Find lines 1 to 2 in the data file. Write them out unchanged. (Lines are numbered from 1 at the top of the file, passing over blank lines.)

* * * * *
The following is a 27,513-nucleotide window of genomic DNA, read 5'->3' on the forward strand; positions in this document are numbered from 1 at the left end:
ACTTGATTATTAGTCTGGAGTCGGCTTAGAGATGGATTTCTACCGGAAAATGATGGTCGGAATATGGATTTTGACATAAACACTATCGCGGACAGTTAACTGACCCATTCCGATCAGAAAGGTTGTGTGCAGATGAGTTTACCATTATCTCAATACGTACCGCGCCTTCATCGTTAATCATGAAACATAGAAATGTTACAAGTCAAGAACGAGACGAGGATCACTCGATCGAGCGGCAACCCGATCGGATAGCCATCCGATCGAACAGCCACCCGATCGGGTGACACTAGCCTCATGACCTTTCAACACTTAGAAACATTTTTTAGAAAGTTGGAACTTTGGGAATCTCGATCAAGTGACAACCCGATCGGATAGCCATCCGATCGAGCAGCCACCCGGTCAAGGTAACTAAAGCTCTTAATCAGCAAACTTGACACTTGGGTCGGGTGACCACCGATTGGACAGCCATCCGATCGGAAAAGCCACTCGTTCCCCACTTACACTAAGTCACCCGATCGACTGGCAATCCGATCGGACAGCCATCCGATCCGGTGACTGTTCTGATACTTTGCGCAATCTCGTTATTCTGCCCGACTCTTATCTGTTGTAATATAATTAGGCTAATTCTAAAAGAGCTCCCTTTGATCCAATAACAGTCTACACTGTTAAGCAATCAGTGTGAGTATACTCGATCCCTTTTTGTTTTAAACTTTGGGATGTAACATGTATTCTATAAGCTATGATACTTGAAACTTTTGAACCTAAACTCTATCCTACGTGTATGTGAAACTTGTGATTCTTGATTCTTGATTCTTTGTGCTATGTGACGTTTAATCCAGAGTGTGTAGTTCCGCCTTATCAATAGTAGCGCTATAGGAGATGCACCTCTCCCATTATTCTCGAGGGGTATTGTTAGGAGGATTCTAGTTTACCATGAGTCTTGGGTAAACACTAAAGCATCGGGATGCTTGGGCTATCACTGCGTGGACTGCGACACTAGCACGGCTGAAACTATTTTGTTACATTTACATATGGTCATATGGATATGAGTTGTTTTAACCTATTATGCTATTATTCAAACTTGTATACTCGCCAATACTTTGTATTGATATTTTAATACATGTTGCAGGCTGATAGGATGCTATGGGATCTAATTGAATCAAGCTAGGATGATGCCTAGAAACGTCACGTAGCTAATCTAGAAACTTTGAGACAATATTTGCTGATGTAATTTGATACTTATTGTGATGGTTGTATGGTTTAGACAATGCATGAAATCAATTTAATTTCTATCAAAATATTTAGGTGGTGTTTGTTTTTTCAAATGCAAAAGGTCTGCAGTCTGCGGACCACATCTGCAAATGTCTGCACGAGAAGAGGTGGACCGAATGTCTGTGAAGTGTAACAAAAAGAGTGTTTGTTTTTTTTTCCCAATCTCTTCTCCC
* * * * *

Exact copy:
The following is a 27,513-nucleotide window of genomic DNA, read 5'->3' on the forward strand; positions in this document are numbered from 1 at the left end:
ACTTGATTATTAGTCTGGAGTCGGCTTAGAGATGGATTTCTACCGGAAAATGATGGTCGGAATATGGATTTTGACATAAACACTATCGCGGACAGTTAACTGACCCATTCCGATCAGAAAGGTTGTGTGCAGATGAGTTTACCATTATCTCAATACGTACCGCGCCTTCATCGTTAATCATGAAACATAGAAATGTTACAAGTCAAGAACGAGACGAGGATCACTCGATCGAGCGGCAACCCGATCGGATAGCCATCCGATCGAACAGCCACCCGATCGGGTGACACTAGCCTCATGACCTTTCAACACTTAGAAACATTTTTTAGAAAGTTGGAACTTTGGGAATCTCGATCAAGTGACAACCCGATCGGATAGCCATCCGATCGAGCAGCCACCCGGTCAAGGTAACTAAAGCTCTTAATCAGCAAACTTGACACTTGGGTCGGGTGACCACCGATTGGACAGCCATCCGATCGGAAAAGCCACTCGTTCCCCACTTACACTAAGTCACCCGATCGACTGGCAATCCGATCGGACAGCCATCCGATCCGGTGACTGTTCTGATACTTTGCGCAATCTCGTTATTCTGCCCGACTCTTATCTGTTGTAATATAATTAGGCTAATTCTAAAAGAGCTCCCTTTGATCCAATAACAGTCTACACTGTTAAGCAATCAGTGTGAGTATACTCGATCCCTTTTTGTTTTAAACTTTGGGATGTAACATGTATTCTATAAGCTATGATACTTGAAACTTTTGAACCTAAACTCTATCCTACGTGTATGTGAAACTTGTGATTCTTGATTCTTGATTCTTTGTGCTATGTGACGTTTAATCCAGAGTGTGTAGTTCCGCCTTATCAATAGTAGCGCTATAGGAGATGCACCTCTCCCATTATTCTCGAGGGGTATTGTTAGGAGGATTCTAGTTTACCATGAGTCTTGGGTAAACACTAAAGCATCGGGATGCTTGGGCTATCACTGCGTGGACTGCGACACTAGCACGGCTGAAACTATTTTGTTACATTTACATATGGTCATATGGATATGAGTTGTTTTAACCTATTATGCTATTATTCAAACTTGTATACTCGCCAATACTTTGTATTGATATTTTAATACATGTTGCAGGCTGATAGGATGCTATGGGATCTAATTGAATCAAGCTAGGATGATGCCTAGAAACGTCACGTAGCTAATCTAGAAACTTTGAGACAATATTTGCTGATGTAATTTGATACTTATTGTGATGGTTGTATGGTTTAGACAATGCATGAAATCAATTTAATTTCTATCAAAATATTTAGGTGGTGTTTGTTTTTTCAAATGCAAAAGGTCTGCAGTCTGCGGACCACATCTGCAAATGTCTGCACGAGAAGAGGTGGACCGAATGTCTGTGAAGTGTAACAAAAAGAGTGTTTGTTTTTTTTTCCCAATCTCTTCTCCC